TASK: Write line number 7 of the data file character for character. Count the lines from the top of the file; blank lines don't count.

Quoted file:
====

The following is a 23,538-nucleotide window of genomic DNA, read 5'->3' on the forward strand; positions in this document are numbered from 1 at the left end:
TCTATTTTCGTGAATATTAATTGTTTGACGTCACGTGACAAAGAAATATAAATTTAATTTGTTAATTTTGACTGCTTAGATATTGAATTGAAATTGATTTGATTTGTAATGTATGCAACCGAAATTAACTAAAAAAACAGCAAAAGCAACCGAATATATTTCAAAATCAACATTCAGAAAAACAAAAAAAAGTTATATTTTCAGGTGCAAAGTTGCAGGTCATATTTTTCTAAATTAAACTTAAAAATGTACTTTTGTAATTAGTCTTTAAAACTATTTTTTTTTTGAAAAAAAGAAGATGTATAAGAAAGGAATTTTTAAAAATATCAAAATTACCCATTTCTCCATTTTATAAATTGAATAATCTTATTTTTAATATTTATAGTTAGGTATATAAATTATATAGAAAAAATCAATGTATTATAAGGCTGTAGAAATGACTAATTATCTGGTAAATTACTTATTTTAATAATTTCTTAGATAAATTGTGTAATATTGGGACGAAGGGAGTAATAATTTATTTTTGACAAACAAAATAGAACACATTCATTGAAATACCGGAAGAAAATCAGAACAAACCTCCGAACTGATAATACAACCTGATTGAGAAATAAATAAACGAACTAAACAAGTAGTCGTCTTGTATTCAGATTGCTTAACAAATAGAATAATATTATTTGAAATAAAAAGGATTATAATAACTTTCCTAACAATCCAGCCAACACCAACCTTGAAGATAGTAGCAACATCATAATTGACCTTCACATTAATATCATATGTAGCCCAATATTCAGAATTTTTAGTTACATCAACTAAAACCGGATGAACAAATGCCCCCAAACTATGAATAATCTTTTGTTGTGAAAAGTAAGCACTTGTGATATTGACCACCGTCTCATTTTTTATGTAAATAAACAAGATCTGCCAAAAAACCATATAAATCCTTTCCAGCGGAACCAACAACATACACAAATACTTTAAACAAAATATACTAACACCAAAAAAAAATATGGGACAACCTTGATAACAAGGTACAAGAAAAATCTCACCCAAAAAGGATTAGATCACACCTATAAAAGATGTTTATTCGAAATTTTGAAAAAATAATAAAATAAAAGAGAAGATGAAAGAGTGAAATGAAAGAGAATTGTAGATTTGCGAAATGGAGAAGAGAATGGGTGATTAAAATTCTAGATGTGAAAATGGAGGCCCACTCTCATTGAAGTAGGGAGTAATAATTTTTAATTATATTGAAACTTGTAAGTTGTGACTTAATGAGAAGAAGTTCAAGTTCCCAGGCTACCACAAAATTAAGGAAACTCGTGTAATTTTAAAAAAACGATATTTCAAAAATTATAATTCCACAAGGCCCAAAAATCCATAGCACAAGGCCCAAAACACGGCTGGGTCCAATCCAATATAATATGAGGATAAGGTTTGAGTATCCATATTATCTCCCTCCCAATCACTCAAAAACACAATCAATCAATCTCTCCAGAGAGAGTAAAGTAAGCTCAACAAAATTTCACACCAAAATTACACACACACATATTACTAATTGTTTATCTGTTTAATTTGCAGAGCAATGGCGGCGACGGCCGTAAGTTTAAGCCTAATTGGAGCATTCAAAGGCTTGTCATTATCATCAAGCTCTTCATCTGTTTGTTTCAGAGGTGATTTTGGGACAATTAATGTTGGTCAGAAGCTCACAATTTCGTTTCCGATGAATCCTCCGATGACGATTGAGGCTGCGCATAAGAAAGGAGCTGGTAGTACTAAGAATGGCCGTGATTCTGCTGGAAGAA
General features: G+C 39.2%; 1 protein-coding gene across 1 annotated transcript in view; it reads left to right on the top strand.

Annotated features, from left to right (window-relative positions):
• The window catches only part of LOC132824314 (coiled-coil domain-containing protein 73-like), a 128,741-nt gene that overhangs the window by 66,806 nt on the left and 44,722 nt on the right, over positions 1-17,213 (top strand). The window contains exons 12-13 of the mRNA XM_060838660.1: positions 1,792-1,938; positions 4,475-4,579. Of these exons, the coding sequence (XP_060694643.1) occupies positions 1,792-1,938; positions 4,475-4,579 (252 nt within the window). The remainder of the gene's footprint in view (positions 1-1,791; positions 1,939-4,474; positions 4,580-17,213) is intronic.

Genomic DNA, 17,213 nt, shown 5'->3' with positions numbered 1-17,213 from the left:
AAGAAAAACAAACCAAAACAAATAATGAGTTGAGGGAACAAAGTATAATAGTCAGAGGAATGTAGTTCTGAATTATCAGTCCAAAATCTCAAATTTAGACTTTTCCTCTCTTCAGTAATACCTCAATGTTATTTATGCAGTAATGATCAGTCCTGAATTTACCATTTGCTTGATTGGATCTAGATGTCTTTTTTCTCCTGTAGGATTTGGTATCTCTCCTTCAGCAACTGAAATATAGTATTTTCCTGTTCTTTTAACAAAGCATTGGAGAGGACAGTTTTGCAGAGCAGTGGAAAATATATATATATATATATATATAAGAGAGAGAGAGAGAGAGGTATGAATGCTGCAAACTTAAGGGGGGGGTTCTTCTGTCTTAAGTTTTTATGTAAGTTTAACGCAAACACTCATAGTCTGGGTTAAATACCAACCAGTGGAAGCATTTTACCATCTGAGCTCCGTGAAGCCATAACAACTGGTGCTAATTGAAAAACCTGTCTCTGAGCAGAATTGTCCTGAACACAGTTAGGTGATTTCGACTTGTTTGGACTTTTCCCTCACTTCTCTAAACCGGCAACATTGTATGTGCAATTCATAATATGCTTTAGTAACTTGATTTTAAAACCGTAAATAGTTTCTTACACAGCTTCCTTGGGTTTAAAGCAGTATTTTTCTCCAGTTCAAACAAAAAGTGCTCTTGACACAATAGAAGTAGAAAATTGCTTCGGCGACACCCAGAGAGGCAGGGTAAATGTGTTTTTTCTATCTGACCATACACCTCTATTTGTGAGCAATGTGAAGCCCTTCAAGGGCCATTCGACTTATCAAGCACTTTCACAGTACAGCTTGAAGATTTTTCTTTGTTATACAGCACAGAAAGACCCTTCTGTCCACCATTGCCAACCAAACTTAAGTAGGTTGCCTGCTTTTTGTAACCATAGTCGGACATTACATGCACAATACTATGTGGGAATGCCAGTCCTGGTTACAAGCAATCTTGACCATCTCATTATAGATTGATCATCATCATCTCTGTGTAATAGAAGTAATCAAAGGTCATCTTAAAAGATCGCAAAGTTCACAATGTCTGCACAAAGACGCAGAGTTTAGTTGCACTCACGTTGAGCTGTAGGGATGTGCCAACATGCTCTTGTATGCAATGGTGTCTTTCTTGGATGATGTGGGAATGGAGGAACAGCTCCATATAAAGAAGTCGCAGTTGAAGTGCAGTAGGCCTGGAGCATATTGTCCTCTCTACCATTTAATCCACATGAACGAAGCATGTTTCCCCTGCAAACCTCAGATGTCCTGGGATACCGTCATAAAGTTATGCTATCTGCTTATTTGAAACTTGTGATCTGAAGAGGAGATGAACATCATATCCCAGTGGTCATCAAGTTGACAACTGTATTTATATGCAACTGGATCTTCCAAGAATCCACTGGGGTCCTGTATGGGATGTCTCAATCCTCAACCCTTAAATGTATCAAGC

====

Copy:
AAGAAAAACAAACCAAAACAAATAATGAGTTGAGGGAACAAAGTATAATAGTCAGAGGAATGTAGTTCTGAATTATCAGTCCAAAATCTCAAATTTAGACTTTTCCTCTCTTCAGTAATACCTCAATGTTATTTATGCAGTAATGATCAGTCCTGAATTTACCATTTGCTTGATTGGATCTAGATGTCTTTTTTCTCCTGTAGGATTTGGTATCTCTCCTTCAGCAACTGAAATATAGTATTTTCCTGTTCTTTTAACAAAGCATTGGAGAGGACAGTTTTGCAGAGCAGTGGAAAATATATATATATATATATATATAAGAGAGAGAGAGAGAGAGGTATGAATGCTGCAAACTTAAGGGGGGGGTTCTTCTGTCTTAAGTTTTTATGTAAGTTTAACGCAAACACTCATAGTCTGGGTTAAATACCAACCAGTGGAAGCATTTTACCATCTGAGCTCCGTGAAGCCATAACAACTGGTGCTAATTGAAAAACCTGTCTCTGAGCAGAATTGTCCTGAACACAGTTAGGTGATTTCGACTTGTTTGGACTTTTCCCTCACTTCTCTAAACCGGCAACATTGTATGTGCAATTCATAATATGCTTTAGTAACTTGATTTTAAAACCGTAAATAGTTTCTTACACAGCTTCCTTGGGTTTAAAGCAGTATTTTTCTCCAGTTCAAACAAAAAGTGCTCTTGACACAATAGAAGTAGAAAATTGCTTCGGCGACACCCAGAGAGGCAGGGTAAATGTGTTTTTTCTATCTGACCATACACCTCTATTTGTGAGCAATGTGAAGCCCTTCAAGGGCCATTCGACTTATCAAGCACTTTCACAGTACAGCTTGAAGATTTTTCTTTGTTATACAGCACAGAAAGACCCTTCTGTCCACCATTGCCAACCAAACTTAAGTAGGTTGCCTGCTTTTTGTAACCATAGTCGGACATTACATGCACAATACTATGTGGGAATGCCAGTCCTGGTTACAAGCAATCTTGACCATCTCATTATAGATTGATCATCATCATCTCTGTGTAATAGAAGTAATCAAAGGTCATCTTAAAAGATCGCAAAGTTCACAATGTCTGCACAAAGACGCAGAGTTTAGTTGCACTCACGTTGAGCTGTAGGGATGTGCCAACATGCTCTTGTATGCAATGGTGTCTTTCTTGGATGATGTGGGAATGGAGGAACAGCTCCATATAAAGAAGTCGCAGTTGAAGTGCAGTAGGCCTGGAGCATATTGTCCTCTCTACCATTTAATCCACATGAACGAAGCATGTTTCCCCTGCAAACCTCAGATGTCCTGGGATACCGTCATAAAGTTATGCTATCTGCTTATTTGAAACTTGTGATCTGAAGAGGAGATGAACATCATATCCCAGTGGTCATCAAGTTGACAACTGTATTTATATGCAACTGGATCTTCCAAGAATCCACTGGGGTCCTGTATGGGATGTCTCAATCCTCAACCCTTAAATGTATCAAGC